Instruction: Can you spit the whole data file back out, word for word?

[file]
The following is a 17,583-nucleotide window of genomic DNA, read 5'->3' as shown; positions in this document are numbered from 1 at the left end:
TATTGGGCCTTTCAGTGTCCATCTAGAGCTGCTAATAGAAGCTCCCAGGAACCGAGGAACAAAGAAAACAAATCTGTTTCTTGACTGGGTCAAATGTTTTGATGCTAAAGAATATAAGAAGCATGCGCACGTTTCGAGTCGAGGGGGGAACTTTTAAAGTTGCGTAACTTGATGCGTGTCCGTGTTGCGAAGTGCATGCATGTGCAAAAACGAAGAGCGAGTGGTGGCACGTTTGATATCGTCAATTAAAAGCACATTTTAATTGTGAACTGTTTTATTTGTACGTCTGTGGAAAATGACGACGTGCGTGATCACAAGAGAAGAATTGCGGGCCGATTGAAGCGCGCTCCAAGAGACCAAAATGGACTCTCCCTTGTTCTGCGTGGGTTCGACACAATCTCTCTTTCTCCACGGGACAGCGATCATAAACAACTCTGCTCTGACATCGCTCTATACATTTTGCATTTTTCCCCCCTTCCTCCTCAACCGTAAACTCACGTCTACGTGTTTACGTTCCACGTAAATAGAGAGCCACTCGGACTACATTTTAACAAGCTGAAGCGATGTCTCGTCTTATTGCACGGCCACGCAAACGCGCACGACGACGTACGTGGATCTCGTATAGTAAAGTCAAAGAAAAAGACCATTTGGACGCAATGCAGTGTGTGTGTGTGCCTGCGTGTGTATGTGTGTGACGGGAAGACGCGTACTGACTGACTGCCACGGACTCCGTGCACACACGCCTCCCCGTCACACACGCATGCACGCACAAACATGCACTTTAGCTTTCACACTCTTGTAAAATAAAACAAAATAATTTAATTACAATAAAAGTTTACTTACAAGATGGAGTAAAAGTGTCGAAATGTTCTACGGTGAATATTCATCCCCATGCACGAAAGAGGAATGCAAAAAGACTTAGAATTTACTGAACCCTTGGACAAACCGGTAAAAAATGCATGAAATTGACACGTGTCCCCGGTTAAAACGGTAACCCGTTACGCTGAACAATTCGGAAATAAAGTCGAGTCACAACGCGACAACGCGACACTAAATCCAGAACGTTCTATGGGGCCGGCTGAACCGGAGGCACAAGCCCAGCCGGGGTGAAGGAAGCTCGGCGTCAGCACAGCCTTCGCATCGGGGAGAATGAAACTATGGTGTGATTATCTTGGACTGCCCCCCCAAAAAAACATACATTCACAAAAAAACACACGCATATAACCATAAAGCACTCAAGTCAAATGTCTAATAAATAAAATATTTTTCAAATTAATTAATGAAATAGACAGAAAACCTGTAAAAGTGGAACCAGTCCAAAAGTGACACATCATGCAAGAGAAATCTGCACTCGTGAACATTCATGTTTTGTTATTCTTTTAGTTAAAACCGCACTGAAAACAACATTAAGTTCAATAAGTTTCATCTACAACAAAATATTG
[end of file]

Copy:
The following is a 17,583-nucleotide window of genomic DNA, read 5'->3' as shown; positions in this document are numbered from 1 at the left end:
TATTGGGCCTTTCAGTGTCCATCTAGAGCTGCTAATAGAAGCTCCCAGGAACCGAGGAACAAAGAAAACAAATCTGTTTCTTGACTGGGTCAAATGTTTTGATGCTAAAGAATATAAGAAGCATGCGCACGTTTCGAGTCGAGGGGGGAACTTTTAAAGTTGCGTAACTTGATGCGTGTCCGTGTTGCGAAGTGCATGCATGTGCAAAAACGAAGAGCGAGTGGTGGCACGTTTGATATCGTCAATTAAAAGCACATTTTAATTGTGAACTGTTTTATTTGTACGTCTGTGGAAAATGACGACGTGCGTGATCACAAGAGAAGAATTGCGGGCCGATTGAAGCGCGCTCCAAGAGACCAAAATGGACTCTCCCTTGTTCTGCGTGGGTTCGACACAATCTCTCTTTCTCCACGGGACAGCGATCATAAACAACTCTGCTCTGACATCGCTCTATACATTTTGCATTTTTCCCCCCTTCCTCCTCAACCGTAAACTCACGTCTACGTGTTTACGTTCCACGTAAATAGAGAGCCACTCGGACTACATTTTAACAAGCTGAAGCGATGTCTCGTCTTATTGCACGGCCACGCAAACGCGCACGACGACGTACGTGGATCTCGTATAGTAAAGTCAAAGAAAAAGACCATTTGGACGCAATGCAGTGTGTGTGTGTGCCTGCGTGTGTATGTGTGTGACGGGAAGACGCGTACTGACTGACTGCCACGGACTCCGTGCACACACGCCTCCCCGTCACACACGCATGCACGCACAAACATGCACTTTAGCTTTCACACTCTTGTAAAATAAAACAAAATAATTTAATTACAATAAAAGTTTACTTACAAGATGGAGTAAAAGTGTCGAAATGTTCTACGGTGAATATTCATCCCCATGCACGAAAGAGGAATGCAAAAAGACTTAGAATTTACTGAACCCTTGGACAAACCGGTAAAAAATGCATGAAATTGACACGTGTCCCCGGTTAAAACGGTAACCCGTTACGCTGAACAATTCGGAAATAAAGTCGAGTCACAACGCGACAACGCGACACTAAATCCAGAACGTTCTATGGGGCCGGCTGAACCGGAGGCACAAGCCCAGCCGGGGTGAAGGAAGCTCGGCGTCAGCACAGCCTTCGCATCGGGGAGAATGAAACTATGGTGTGATTATCTTGGACTGCCCCCCCAAAAAAACATACATTCACAAAAAAACACACGCATATAACCATAAAGCACTCAAGTCAAATGTCTAATAAATAAAATATTTTTCAAATTAATTAATGAAATAGACAGAAAACCTGTAAAAGTGGAACCAGTCCAAAAGTGACACATCATGCAAGAGAAATCTGCACTCGTGAACATTCATGTTTTGTTATTCTTTTAGTTAAAACCGCACTGAAAACAACATTAAGTTCAATAAGTTTCATCTACAACAAAATATTG